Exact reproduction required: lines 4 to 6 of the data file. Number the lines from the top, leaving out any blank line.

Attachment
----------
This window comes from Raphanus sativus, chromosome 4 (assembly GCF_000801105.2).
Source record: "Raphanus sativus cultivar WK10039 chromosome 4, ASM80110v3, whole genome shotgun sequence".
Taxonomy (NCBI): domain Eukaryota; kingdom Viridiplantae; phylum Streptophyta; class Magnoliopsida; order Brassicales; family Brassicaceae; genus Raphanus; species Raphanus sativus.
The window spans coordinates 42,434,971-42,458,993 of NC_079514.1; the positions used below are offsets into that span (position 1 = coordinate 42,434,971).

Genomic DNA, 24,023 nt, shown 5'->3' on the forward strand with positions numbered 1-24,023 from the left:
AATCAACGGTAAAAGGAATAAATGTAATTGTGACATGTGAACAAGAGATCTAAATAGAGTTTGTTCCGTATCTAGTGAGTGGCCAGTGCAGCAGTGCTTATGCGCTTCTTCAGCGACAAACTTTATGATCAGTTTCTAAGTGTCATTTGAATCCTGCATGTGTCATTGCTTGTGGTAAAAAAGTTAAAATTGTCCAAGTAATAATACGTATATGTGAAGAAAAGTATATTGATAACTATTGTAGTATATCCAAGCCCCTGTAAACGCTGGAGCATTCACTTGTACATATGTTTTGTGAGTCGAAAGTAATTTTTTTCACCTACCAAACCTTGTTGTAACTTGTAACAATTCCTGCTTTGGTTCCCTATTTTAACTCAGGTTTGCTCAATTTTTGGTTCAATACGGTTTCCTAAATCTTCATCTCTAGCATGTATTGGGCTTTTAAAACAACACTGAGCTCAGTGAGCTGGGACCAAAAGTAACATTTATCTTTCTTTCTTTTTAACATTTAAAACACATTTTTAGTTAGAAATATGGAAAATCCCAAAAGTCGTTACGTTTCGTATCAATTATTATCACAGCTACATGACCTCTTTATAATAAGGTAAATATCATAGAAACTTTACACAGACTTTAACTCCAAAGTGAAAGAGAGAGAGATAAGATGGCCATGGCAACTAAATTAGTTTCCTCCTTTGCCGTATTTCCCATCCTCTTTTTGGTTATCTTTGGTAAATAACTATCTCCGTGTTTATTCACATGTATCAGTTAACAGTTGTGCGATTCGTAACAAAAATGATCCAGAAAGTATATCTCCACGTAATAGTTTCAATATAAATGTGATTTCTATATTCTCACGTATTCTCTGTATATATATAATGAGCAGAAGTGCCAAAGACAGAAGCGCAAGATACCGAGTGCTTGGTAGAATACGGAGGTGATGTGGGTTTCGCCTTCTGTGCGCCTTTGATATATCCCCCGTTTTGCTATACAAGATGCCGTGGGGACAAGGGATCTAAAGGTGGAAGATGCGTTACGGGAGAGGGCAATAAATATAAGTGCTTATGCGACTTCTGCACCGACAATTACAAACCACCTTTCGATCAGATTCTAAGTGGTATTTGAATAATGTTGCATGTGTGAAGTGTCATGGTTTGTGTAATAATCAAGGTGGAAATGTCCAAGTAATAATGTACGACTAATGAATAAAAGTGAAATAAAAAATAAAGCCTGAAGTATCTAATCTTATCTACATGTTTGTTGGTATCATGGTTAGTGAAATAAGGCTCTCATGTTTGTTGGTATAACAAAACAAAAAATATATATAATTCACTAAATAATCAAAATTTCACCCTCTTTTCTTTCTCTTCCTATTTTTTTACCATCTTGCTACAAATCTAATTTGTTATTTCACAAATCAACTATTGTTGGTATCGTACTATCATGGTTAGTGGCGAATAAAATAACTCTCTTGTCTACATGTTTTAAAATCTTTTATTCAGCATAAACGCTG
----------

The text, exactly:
The window spans coordinates 42,434,971-42,458,993 of NC_079514.1; the positions used below are offsets into that span (position 1 = coordinate 42,434,971).

Genomic DNA, 24,023 nt, shown 5'->3' on the forward strand with positions numbered 1-24,023 from the left:
AATCAACGGTAAAAGGAATAAATGTAATTGTGACATGTGAACAAGAGATCTAAATAGAGTTTGTTCCGTATCTAGTGAGTGGCCAGTGCAGCAGTGCTTATGCGCTTCTTCAGCGACAAACTTTATGATCAGTTTCTAAGTGTCATTTGAATCCTGCATGTGTCATTGCTTGTGGTAAAAAAGTTAAAATTGTCCAAGTAATAATACGTATATGTGAAGAAAAGTATATTGATAACTATTGTAGTATATCCAAGCCCCTGTAAACGCTGGAGCATTCACTTGTACATATGTTTTGTGAGTCGAAAGTAATTTTTTTCACCTACCAAACCTTGTTGTAACTTGTAACAATTCCTGCTTTGGTTCCCTATTTTAACTCAGGTTTGCTCAATTTTTGGTTCAATACGGTTTCCTAAATCTTCATCTCTAGCATGTATTGGGCTTTTAAAACAACACTGAGCTCAGTGAGCTGGGACCAAAAGTAACATTTATCTTTCTTTCTTTTTAACATTTAAAACACATTTTTAGTTAGAAATATGGAAAATCCCAAAAGTCGTTACGTTTCGTATCAATTATTATCACAGCTACATGACCTCTTTATAATAAGGTAAATATCATAGAAACTTTACACAGACTTTAACTCCAAAGTGAAAGAGAGAGAGATAAGATGGCCATGGCAACTAAATTAGTTTCCTCCTTTGCCGTATTTCCCATCCTCTTTTTGGTTATCTTTGGTAAATAACTATCTCCGTGTTTATTCACATGTATCAGTTAACAGTTGTGCGATTCGTAACAAAAATGATCCAGAAAGTATATCTCCACGTAATAGTTTCAATATAAATGTGATTTCTATATTCTCACGTATTCTCTGTATATATATAATGAGCAGAAGTGCCAAAGACAGAAGCGCAAGATACCGAGTGCTTGGTAGAATACGGAGGTGATGTGGGTTTCGCCTTCTGTGCGCCTTTGATATATCCCCCGTTTTGCTATACAAGATGCCGTGGGGACAAGGGATCTAAAGGTGGAAGATGCGTTACGGGAGAGGGCAATAAATATAAGTGCTTATGCGACTTCTGCACCGACAATTACAAACCACCTTTCGATCAGATTCTAAGTGGTATTTGAATAATGTTGCATGTGTGAAGTGTCATGGTTTGTGTAATAATCAAGGTGGAAATGTCCAAGTAATAATGTACGACTAATGAATAAAAGTGAAATAAAAAATAAAGCCTGAAGTATCTAATCTTATCTACATGTTTGTTGGTATCATGGTTAGTGAAATAAGGCTCTCATGTTTGTTGGTATAACAAAACAAAAAATATATATAATTCACTAAATAATCAAAATTTCACCCTCTTTTCTTTCTCTTCCTATTTTTTTACCATCTTGCTACAAATCTAATTTGTTATTTCACAAATCAACTATTGTTGGTATCGTACTATCATGGTTAGTGGCGAATAAAATAACTCTCTTGTCTACATGTTTTAAAATCTTTTATTCAGCATAAACGCTG